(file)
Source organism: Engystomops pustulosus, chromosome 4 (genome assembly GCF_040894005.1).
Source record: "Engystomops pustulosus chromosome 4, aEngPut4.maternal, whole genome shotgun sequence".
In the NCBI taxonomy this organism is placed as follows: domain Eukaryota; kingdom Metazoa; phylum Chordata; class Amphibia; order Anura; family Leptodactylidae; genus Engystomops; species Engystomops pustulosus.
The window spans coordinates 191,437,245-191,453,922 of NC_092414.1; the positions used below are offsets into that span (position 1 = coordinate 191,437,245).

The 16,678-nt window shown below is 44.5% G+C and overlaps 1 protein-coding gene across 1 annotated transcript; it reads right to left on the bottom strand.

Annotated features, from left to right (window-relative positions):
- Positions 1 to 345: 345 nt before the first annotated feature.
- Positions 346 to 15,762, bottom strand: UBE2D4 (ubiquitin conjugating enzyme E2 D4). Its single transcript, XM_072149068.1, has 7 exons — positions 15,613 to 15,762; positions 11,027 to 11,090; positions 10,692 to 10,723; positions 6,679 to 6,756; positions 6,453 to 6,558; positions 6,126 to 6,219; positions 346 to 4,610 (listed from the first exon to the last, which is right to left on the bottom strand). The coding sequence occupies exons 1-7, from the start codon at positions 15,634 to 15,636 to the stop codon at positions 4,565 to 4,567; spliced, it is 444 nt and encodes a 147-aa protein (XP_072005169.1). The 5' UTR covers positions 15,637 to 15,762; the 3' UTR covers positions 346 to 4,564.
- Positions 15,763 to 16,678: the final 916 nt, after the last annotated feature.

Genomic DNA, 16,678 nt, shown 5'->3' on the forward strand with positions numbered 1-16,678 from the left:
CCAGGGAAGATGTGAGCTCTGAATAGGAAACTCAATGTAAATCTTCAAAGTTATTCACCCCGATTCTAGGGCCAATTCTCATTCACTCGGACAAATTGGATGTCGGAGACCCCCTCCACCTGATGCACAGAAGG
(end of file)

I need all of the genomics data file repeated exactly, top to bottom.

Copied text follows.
Source organism: Engystomops pustulosus, chromosome 4 (genome assembly GCF_040894005.1).
Source record: "Engystomops pustulosus chromosome 4, aEngPut4.maternal, whole genome shotgun sequence".
In the NCBI taxonomy this organism is placed as follows: domain Eukaryota; kingdom Metazoa; phylum Chordata; class Amphibia; order Anura; family Leptodactylidae; genus Engystomops; species Engystomops pustulosus.
The window spans coordinates 191,437,245-191,453,922 of NC_092414.1; the positions used below are offsets into that span (position 1 = coordinate 191,437,245).

The 16,678-nt window shown below is 44.5% G+C and overlaps 1 protein-coding gene across 1 annotated transcript; it reads right to left on the bottom strand.

Annotated features, from left to right (window-relative positions):
- Positions 1 to 345: 345 nt before the first annotated feature.
- Positions 346 to 15,762, bottom strand: UBE2D4 (ubiquitin conjugating enzyme E2 D4). Its single transcript, XM_072149068.1, has 7 exons — positions 15,613 to 15,762; positions 11,027 to 11,090; positions 10,692 to 10,723; positions 6,679 to 6,756; positions 6,453 to 6,558; positions 6,126 to 6,219; positions 346 to 4,610 (listed from the first exon to the last, which is right to left on the bottom strand). The coding sequence occupies exons 1-7, from the start codon at positions 15,634 to 15,636 to the stop codon at positions 4,565 to 4,567; spliced, it is 444 nt and encodes a 147-aa protein (XP_072005169.1). The 5' UTR covers positions 15,637 to 15,762; the 3' UTR covers positions 346 to 4,564.
- Positions 15,763 to 16,678: the final 916 nt, after the last annotated feature.

Genomic DNA, 16,678 nt, shown 5'->3' on the forward strand with positions numbered 1-16,678 from the left:
CCAGGGAAGATGTGAGCTCTGAATAGGAAACTCAATGTAAATCTTCAAAGTTATTCACCCCGATTCTAGGGCCAATTCTCATTCACTCGGACAAATTGGATGTCGGAGACCCCCTCCACCTGATGCACAGAAGG